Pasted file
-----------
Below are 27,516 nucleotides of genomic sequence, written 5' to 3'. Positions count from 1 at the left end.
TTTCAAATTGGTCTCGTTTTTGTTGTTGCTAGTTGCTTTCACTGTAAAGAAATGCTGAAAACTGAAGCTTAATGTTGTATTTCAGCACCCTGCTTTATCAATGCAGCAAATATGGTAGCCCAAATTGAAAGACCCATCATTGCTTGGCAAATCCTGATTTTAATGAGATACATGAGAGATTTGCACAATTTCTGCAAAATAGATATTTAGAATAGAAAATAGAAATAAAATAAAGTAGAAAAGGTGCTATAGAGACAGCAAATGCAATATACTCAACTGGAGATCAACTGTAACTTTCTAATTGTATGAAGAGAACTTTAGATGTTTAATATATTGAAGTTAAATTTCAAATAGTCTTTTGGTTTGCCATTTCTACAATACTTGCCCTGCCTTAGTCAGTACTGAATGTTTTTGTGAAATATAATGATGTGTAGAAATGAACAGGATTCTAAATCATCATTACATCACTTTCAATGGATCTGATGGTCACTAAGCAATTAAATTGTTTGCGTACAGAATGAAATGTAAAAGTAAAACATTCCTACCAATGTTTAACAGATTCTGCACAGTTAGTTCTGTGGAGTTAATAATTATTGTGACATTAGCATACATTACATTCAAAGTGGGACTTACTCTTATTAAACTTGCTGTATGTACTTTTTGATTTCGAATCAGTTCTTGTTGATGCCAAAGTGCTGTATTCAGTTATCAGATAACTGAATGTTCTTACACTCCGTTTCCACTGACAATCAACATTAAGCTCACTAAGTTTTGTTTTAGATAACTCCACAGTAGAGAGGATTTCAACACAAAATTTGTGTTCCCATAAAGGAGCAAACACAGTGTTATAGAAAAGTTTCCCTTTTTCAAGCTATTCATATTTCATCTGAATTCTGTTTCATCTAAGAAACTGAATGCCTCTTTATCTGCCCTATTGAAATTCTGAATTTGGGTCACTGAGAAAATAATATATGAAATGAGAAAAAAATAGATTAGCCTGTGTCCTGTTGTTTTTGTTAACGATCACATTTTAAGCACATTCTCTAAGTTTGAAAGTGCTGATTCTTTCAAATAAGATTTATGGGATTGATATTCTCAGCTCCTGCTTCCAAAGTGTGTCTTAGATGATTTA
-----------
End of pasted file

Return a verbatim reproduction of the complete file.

Below are 27,516 nucleotides of genomic sequence, written 5' to 3'. Positions count from 1 at the left end.
TTTCAAATTGGTCTCGTTTTTGTTGTTGCTAGTTGCTTTCACTGTAAAGAAATGCTGAAAACTGAAGCTTAATGTTGTATTTCAGCACCCTGCTTTATCAATGCAGCAAATATGGTAGCCCAAATTGAAAGACCCATCATTGCTTGGCAAATCCTGATTTTAATGAGATACATGAGAGATTTGCACAATTTCTGCAAAATAGATATTTAGAATAGAAAATAGAAATAAAATAAAGTAGAAAAGGTGCTATAGAGACAGCAAATGCAATATACTCAACTGGAGATCAACTGTAACTTTCTAATTGTATGAAGAGAACTTTAGATGTTTAATATATTGAAGTTAAATTTCAAATAGTCTTTTGGTTTGCCATTTCTACAATACTTGCCCTGCCTTAGTCAGTACTGAATGTTTTTGTGAAATATAATGATGTGTAGAAATGAACAGGATTCTAAATCATCATTACATCACTTTCAATGGATCTGATGGTCACTAAGCAATTAAATTGTTTGCGTACAGAATGAAATGTAAAAGTAAAACATTCCTACCAATGTTTAACAGATTCTGCACAGTTAGTTCTGTGGAGTTAATAATTATTGTGACATTAGCATACATTACATTCAAAGTGGGACTTACTCTTATTAAACTTGCTGTATGTACTTTTTGATTTCGAATCAGTTCTTGTTGATGCCAAAGTGCTGTATTCAGTTATCAGATAACTGAATGTTCTTACACTCCGTTTCCACTGACAATCAACATTAAGCTCACTAAGTTTTGTTTTAGATAACTCCACAGTAGAGAGGATTTCAACACAAAATTTGTGTTCCCATAAAGGAGCAAACACAGTGTTATAGAAAAGTTTCCCTTTTTCAAGCTATTCATATTTCATCTGAATTCTGTTTCATCTAAGAAACTGAATGCCTCTTTATCTGCCCTATTGAAATTCTGAATTTGGGTCACTGAGAAAATAATATATGAAATGAGAAAAAAATAGATTAGCCTGTGTCCTGTTGTTTTTGTTAACGATCACATTTTAAGCACATTCTCTAAGTTTGAAAGTGCTGATTCTTTCAAATAAGATTTATGGGATTGATATTCTCAGCTCCTGCTTCCAAAGTGTGTCTTAGATGATTTA